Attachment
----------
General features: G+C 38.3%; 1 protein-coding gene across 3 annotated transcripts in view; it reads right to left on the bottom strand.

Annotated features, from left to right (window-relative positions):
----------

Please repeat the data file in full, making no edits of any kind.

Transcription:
General features: G+C 38.3%; 1 protein-coding gene across 3 annotated transcripts in view; it reads right to left on the bottom strand.

Annotated features, from left to right (window-relative positions):